However, since this series deals with -- you guessed it -- the death of a child, it was a tough one for me. And I was truly sad when I learned the identity of the killer, a character I'd liked from the first episode. Watching Ellie (Olivia Colman) learn that the murder had been committed by the person she trusts most -- and seeing her confront Joe -- is heartbreaking.
Favorite Scene: The conversation between Detectives Miller and Hardy when she asks him when he first suspected Joe. For the first time, they make an emotional connection. "You have no idea how much I wanted to be wrong."
The Killing: Season 3: "Six Minutes"
Ahh ... The Killing. My other mystery/drama addiction. With great sleight of hand, the authors of this series give us a twisty plot with plenty of red herrings. I love the intriguing, morally ambiguous characters. Somehow they manage to make me simultaneously loathe and cry for them.
Peter Sarsgaard's appearance in the 3rd season was a welcome surprise for me. He does an amazing job of playing Ray Seward, a cold, sociopathic madman who -- as his execution day approaches -- evolves into a terrified, helpless child.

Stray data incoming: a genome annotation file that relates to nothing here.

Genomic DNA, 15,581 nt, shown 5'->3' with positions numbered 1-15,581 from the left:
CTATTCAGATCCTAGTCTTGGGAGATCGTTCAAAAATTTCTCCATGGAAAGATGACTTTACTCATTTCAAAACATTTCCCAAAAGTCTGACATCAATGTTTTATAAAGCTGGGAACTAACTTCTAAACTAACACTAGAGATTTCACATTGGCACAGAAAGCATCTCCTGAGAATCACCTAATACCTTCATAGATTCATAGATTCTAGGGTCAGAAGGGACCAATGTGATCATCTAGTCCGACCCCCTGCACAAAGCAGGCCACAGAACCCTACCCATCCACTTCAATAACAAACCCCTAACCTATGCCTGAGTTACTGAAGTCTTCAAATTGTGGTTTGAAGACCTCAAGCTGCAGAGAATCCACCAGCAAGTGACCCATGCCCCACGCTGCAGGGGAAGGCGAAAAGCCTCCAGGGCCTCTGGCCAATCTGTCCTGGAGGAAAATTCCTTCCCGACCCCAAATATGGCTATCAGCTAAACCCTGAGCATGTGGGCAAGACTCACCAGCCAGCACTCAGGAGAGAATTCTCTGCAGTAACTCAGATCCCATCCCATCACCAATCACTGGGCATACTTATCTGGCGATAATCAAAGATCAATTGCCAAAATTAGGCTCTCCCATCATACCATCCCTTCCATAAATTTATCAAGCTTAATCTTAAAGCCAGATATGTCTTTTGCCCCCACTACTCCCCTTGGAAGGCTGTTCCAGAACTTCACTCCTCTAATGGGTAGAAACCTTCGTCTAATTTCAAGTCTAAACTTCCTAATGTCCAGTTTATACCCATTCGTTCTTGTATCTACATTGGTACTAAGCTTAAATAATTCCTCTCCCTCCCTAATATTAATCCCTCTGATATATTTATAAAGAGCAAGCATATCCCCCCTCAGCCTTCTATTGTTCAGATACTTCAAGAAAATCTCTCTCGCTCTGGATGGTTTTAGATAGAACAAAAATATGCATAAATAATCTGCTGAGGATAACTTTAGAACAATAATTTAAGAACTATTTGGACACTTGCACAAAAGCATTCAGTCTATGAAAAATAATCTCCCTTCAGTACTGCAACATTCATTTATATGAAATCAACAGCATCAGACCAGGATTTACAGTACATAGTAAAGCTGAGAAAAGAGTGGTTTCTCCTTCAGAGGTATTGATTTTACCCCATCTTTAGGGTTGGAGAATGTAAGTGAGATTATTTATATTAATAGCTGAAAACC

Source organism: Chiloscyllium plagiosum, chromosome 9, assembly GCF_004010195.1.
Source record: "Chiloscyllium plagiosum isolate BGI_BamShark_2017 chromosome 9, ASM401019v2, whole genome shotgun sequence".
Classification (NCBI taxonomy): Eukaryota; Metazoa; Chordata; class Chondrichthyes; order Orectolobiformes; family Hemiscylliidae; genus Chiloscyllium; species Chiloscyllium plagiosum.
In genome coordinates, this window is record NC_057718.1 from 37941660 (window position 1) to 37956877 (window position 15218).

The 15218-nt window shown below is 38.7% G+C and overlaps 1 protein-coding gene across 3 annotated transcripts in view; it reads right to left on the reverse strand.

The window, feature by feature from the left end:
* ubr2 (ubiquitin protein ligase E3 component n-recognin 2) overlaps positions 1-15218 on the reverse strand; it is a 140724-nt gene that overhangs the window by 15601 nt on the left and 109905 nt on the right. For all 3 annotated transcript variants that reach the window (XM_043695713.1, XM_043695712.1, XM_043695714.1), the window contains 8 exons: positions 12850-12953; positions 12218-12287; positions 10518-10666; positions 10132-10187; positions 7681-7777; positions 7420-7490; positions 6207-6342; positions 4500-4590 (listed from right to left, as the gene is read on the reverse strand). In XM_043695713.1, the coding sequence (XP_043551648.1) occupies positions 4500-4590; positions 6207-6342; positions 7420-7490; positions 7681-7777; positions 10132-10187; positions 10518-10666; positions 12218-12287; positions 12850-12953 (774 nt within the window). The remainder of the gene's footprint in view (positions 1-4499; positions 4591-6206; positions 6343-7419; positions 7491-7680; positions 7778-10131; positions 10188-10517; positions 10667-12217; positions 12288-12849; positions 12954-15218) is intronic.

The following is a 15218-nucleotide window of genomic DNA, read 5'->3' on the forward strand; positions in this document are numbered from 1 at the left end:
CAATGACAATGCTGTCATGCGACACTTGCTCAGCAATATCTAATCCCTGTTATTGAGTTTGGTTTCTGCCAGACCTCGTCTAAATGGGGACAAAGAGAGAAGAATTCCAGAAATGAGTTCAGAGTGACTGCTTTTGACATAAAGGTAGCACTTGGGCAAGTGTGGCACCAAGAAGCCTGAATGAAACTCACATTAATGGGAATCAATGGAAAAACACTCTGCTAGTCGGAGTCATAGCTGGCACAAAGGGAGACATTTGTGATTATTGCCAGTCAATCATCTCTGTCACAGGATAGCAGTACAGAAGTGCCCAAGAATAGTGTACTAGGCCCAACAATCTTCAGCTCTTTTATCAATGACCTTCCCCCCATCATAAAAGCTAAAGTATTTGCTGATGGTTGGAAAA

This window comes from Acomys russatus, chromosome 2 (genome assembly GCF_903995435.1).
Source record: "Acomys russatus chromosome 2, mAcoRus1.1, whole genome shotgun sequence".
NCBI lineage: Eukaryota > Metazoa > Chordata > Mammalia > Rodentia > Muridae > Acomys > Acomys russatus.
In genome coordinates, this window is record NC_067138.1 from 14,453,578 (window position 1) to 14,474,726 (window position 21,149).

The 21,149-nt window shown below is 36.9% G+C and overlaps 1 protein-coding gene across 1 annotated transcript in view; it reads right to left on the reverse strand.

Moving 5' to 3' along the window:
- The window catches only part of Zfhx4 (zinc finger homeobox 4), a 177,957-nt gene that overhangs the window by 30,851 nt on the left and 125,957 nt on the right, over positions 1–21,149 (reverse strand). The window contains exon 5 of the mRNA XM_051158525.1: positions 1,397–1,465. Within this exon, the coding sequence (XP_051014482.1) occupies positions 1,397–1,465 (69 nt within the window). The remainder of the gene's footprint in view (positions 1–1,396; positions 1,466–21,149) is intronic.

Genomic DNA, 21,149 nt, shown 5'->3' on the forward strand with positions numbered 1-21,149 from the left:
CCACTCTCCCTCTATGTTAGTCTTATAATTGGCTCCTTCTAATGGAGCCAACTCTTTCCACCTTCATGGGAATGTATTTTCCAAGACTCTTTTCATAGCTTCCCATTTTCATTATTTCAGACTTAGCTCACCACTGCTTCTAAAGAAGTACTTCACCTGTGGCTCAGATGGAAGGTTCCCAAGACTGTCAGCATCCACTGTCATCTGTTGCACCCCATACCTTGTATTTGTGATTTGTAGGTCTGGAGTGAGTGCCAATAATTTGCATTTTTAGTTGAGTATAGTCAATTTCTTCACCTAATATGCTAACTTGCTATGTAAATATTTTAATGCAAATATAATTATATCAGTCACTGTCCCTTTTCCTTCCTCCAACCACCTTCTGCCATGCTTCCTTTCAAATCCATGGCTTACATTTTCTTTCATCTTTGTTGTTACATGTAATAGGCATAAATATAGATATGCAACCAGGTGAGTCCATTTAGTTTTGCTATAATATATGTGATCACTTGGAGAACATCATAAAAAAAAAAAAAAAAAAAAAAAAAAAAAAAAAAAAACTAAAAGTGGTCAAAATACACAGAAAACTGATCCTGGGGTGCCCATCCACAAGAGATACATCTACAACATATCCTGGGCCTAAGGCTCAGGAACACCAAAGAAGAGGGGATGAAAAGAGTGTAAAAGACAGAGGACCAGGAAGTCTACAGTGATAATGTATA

Ray isn't a good guy. He has a long history of violence, and he didn't kick the habit after he entered prison. He physically abused his wife, often in front of his young son. He's basically a piece of shit, and he knows it. But he may not be responsible for the murder for which he has been condemned to death, and I rooted for Sarah Larsen (Mireille Enos), who's trying to get a stay of execution. I also felt compassion for Ray, and I wanted him to be redeemable.
I admired the brilliant combination of acting, writing, and directing that went into creating Ray Seward. Sarsgaard's performance never sugar coated the dark nature of this character, but it never let us forget his humanity. And watching his terror during his last moments was probably the most difficult scene I've ever watched on television.
Favorite Scene: Sarah Linden and Adrian Seward standing outside the window during Ray's death march.
Not just one but two brutal dog deaths ... and that isn't even the worst part of the story. Need I say more?
That said, this is an absorbing drama with wonderfully complex, morally ambiguous characters and memorable performances by Peter Mullen, Olivia Colman, and Eddie Marsan. This film was a labor of love for its writer and director, Paddy Considine. He has said that this film was very personal to him -- creating it felt like an exorcism. He considers it a love letter to his mother and a quest to understand his troubled, angry father.